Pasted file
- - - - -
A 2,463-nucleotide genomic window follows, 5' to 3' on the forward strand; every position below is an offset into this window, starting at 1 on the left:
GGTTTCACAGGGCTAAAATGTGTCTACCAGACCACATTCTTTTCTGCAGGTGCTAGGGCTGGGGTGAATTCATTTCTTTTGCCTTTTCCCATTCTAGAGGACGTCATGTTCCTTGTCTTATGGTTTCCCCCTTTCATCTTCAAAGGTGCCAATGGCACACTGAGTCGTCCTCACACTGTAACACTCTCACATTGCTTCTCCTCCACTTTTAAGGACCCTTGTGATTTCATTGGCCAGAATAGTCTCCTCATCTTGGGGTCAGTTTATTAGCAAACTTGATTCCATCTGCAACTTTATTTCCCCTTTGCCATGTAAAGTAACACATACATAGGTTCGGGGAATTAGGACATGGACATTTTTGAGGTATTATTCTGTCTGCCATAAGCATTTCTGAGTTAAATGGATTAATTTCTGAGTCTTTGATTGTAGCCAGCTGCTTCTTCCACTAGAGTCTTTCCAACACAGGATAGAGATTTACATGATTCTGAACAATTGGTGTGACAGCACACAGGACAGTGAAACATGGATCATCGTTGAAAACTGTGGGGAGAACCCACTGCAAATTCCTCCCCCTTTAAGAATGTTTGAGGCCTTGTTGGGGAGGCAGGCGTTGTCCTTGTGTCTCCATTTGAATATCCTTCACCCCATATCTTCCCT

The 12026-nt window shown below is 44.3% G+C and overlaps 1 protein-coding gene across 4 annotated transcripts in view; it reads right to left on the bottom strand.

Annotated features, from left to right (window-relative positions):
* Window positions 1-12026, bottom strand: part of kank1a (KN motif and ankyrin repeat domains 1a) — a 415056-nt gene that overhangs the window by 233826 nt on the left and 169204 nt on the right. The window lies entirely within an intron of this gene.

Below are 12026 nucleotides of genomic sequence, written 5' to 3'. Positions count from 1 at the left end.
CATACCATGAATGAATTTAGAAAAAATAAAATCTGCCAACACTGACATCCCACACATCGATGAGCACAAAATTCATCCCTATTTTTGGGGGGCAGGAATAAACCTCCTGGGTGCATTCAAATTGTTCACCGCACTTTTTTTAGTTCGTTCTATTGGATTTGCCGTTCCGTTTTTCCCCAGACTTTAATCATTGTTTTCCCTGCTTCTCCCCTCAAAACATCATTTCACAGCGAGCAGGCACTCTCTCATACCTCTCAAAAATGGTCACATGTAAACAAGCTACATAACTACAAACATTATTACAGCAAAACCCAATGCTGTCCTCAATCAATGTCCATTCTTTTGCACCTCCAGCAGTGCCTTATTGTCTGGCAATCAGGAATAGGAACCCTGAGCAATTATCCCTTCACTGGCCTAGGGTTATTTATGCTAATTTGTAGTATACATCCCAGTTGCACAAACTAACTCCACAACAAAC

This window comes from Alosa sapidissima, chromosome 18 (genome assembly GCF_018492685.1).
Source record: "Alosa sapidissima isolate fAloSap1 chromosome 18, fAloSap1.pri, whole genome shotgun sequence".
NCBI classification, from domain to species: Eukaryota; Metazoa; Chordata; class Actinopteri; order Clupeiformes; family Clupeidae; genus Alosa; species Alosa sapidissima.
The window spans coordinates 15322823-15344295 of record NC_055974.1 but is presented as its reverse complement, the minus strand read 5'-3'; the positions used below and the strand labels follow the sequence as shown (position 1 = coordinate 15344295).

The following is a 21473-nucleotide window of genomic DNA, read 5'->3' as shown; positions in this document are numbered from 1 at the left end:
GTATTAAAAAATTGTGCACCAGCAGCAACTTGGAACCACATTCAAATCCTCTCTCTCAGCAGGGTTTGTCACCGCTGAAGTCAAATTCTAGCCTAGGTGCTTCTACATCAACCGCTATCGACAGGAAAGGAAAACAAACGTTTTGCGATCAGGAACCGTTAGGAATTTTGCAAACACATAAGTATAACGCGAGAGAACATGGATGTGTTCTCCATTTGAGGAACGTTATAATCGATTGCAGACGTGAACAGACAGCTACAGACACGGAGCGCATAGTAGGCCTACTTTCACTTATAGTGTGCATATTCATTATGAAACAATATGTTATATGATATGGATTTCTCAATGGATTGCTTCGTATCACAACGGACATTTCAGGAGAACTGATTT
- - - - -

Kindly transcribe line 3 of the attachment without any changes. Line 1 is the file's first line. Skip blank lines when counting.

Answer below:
The 12026-nt window shown below is 44.3% G+C and overlaps 1 protein-coding gene across 4 annotated transcripts in view; it reads right to left on the bottom strand.